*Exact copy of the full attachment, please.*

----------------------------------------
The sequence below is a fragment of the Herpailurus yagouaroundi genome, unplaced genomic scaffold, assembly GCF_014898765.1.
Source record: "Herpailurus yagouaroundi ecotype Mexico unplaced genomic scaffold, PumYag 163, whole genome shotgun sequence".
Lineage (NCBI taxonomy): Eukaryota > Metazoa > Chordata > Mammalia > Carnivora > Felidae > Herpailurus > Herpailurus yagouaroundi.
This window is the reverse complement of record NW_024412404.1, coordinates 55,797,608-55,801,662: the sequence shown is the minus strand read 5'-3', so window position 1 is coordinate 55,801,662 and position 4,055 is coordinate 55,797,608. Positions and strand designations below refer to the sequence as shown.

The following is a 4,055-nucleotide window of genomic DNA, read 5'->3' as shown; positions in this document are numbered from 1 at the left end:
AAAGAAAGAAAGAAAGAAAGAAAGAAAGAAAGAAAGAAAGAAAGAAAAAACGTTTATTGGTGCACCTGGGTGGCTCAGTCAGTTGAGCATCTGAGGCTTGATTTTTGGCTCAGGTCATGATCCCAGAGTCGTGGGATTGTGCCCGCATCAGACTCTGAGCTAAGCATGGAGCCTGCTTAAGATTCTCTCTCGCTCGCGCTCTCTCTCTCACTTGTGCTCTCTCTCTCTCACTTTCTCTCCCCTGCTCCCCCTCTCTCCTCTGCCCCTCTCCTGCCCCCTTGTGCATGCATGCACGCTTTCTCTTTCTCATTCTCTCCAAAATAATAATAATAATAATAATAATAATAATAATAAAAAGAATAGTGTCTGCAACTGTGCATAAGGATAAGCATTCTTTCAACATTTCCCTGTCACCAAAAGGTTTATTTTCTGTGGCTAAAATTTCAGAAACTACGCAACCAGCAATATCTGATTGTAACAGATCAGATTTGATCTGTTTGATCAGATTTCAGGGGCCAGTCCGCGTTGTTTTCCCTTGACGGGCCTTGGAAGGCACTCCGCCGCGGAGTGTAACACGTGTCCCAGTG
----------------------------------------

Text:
The sequence below is a fragment of the Herpailurus yagouaroundi genome, unplaced genomic scaffold, assembly GCF_014898765.1.
Source record: "Herpailurus yagouaroundi ecotype Mexico unplaced genomic scaffold, PumYag 163, whole genome shotgun sequence".
Lineage (NCBI taxonomy): Eukaryota > Metazoa > Chordata > Mammalia > Carnivora > Felidae > Herpailurus > Herpailurus yagouaroundi.
This window is the reverse complement of record NW_024412404.1, coordinates 55,797,608-55,801,662: the sequence shown is the minus strand read 5'-3', so window position 1 is coordinate 55,801,662 and position 4,055 is coordinate 55,797,608. Positions and strand designations below refer to the sequence as shown.

The following is a 4,055-nucleotide window of genomic DNA, read 5'->3' as shown; positions in this document are numbered from 1 at the left end:
AAAGAAAGAAAGAAAGAAAGAAAGAAAGAAAGAAAGAAAGAAAGAAAAAACGTTTATTGGTGCACCTGGGTGGCTCAGTCAGTTGAGCATCTGAGGCTTGATTTTTGGCTCAGGTCATGATCCCAGAGTCGTGGGATTGTGCCCGCATCAGACTCTGAGCTAAGCATGGAGCCTGCTTAAGATTCTCTCTCGCTCGCGCTCTCTCTCTCACTTGTGCTCTCTCTCTCTCACTTTCTCTCCCCTGCTCCCCCTCTCTCCTCTGCCCCTCTCCTGCCCCCTTGTGCATGCATGCACGCTTTCTCTTTCTCATTCTCTCCAAAATAATAATAATAATAATAATAATAATAATAATAAAAAGAATAGTGTCTGCAACTGTGCATAAGGATAAGCATTCTTTCAACATTTCCCTGTCACCAAAAGGTTTATTTTCTGTGGCTAAAATTTCAGAAACTACGCAACCAGCAATATCTGATTGTAACAGATCAGATTTGATCTGTTTGATCAGATTTCAGGGGCCAGTCCGCGTTGTTTTCCCTTGACGGGCCTTGGAAGGCACTCCGCCGCGGAGTGTAACACGTGTCCCAGTG